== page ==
The phosphor and die bonding configuration affect the optical efficiency and thermal performance in phosphor-coated white light emitting diodes (LEDs). In this paper, light emission studies reveal that the chromaticity shift and light extraction losses depend on the uniformity of phosphor particles deposited over the LED surface. A nonuniform and sparse phosphor layer affects the correlated color temperature (CCT) and the spectral Y–B ratio due to the disproportionate contribution of light emission between the LED device and the phosphor layer. Furthermore, the Y–B ratio was observed to reduce with temperature due to higher Stoke's energy and light extraction losses in the phosphor layer. As a result, the Y–B ratio exhibits an inverse relationship with the package's thermal resistance as a function of temperature. On the other hand, the thermal performance of a LED package is dependent on the die-bonding configurations (conventional and flip-chip). Due to the improved heat dissipation capabilities in flip-chip bonding, the temperature rise and thermal resistance of the package were observed to reduce with temperature. By alleviating the heat accumulation in the package, more stable colorimetric properties such as CCT and Y–B ratio can be achieved.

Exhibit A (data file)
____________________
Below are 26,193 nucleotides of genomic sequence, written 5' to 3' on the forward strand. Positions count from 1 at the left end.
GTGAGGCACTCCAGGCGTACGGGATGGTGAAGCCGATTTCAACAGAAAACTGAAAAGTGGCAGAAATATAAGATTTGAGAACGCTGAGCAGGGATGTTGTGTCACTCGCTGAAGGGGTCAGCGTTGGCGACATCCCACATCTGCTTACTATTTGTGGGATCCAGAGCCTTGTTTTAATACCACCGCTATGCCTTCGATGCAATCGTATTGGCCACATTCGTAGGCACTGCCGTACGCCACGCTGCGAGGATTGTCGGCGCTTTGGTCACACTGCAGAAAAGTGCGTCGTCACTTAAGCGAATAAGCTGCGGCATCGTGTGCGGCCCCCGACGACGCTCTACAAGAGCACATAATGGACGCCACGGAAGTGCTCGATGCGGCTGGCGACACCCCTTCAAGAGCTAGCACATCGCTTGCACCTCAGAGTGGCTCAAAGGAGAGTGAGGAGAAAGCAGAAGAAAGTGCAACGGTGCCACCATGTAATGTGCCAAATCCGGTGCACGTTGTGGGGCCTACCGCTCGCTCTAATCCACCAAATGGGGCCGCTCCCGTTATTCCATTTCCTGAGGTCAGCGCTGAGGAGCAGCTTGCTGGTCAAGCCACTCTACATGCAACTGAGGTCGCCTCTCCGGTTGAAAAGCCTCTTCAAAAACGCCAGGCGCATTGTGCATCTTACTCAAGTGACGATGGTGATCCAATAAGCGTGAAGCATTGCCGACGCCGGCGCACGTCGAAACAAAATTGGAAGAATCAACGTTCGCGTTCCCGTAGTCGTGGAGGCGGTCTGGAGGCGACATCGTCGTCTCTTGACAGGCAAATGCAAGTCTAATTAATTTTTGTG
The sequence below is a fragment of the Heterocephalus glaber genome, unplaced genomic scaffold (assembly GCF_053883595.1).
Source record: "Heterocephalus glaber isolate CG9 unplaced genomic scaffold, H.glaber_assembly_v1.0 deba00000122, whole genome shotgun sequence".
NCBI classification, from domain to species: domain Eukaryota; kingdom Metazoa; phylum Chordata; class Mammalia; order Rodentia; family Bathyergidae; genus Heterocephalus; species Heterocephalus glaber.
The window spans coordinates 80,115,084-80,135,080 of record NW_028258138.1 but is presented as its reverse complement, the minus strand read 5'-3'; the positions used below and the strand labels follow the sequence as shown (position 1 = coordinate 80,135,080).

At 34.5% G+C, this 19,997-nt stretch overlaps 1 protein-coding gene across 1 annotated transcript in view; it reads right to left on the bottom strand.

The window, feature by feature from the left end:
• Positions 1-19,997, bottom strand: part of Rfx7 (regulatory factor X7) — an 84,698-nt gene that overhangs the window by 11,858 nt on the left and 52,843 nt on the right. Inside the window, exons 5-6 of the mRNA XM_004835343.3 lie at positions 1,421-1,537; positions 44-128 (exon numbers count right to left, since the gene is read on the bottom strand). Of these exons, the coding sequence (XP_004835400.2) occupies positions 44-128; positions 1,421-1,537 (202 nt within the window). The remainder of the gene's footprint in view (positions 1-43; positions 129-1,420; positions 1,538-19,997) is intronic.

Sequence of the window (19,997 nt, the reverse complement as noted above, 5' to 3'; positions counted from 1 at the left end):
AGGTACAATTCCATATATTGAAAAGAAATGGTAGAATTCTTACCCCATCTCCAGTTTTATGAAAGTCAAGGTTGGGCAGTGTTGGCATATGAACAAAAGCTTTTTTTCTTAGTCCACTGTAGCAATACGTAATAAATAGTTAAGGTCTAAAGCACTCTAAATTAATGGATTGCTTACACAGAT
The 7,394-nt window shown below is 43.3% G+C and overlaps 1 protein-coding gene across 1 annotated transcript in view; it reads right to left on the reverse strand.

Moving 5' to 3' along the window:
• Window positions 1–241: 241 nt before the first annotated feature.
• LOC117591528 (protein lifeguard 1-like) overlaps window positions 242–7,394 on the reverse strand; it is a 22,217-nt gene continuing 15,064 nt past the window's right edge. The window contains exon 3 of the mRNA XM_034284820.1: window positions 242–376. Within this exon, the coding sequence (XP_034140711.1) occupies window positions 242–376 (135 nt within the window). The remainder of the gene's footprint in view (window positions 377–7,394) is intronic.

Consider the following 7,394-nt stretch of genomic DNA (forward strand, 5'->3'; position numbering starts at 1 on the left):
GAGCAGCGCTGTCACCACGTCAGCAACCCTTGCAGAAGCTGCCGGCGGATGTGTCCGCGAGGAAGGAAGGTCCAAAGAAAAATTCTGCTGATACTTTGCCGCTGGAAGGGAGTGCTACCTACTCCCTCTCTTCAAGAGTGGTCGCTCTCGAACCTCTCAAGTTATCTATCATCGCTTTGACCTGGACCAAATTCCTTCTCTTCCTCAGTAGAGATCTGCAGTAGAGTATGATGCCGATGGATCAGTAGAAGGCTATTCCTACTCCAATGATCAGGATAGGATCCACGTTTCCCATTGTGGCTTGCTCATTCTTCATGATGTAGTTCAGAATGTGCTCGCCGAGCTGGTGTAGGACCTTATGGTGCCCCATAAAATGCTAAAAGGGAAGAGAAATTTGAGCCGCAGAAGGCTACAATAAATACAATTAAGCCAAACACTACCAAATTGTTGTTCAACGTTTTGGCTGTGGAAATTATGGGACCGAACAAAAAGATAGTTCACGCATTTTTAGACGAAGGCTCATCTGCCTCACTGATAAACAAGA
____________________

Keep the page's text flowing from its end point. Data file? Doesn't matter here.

Commentary by Dr. Valentin Fuster
J. Electron. Packag. 2017;139(3):031004-031004-8. doi:10.1115/1.4036368.

Fine pitch interconnects when used with two-dimensional (2D)/2.5D packaging technology offer enormous potential toward decreasing signal latency and by making it possible to package increased electrical functionality within a given area. However, fine pitch interconnects present their own set of challenges not seen in packages with coarse pitch interconnects. Increased level of stresses within the far back end of line (FBEOL) layers of the chip is the primary concern. Seven different types of 2D and 2.5D test vehicles with fine pitch and coarse pitch interconnects were built and tested for mechanical integrity by subjecting them to accelerated thermal cycling between −55 °C and 125 °C. Finite element based mechanical modeling was done to determine the stress level within the FBEOL layers of these test vehicles. For all the tested assemblies, experimental data and modeling results showed a strong correlation between reduced pitch and increased level of stresses and increased incidence of failures within the FBEOL region. These failures were observed exclusively at the passivation layer and aluminum pad interface. Experimental data in conjunction with mechanical modeling were used to determine a safe level of stress at the aluminum to passivation layer interface. Global and local design changes were explored to determine their effect on the stresses at this interface. Several guidelines have been provided to reduce these stresses for a 2D/2.5D package assembly with fine pitch interconnects. Finally, a reliable low stress configuration, which takes into account all the design changes, has been proposed, which is expected to be robust with very low risk of failure within the FBEOL region.

Commentary by Dr. Valentin Fuster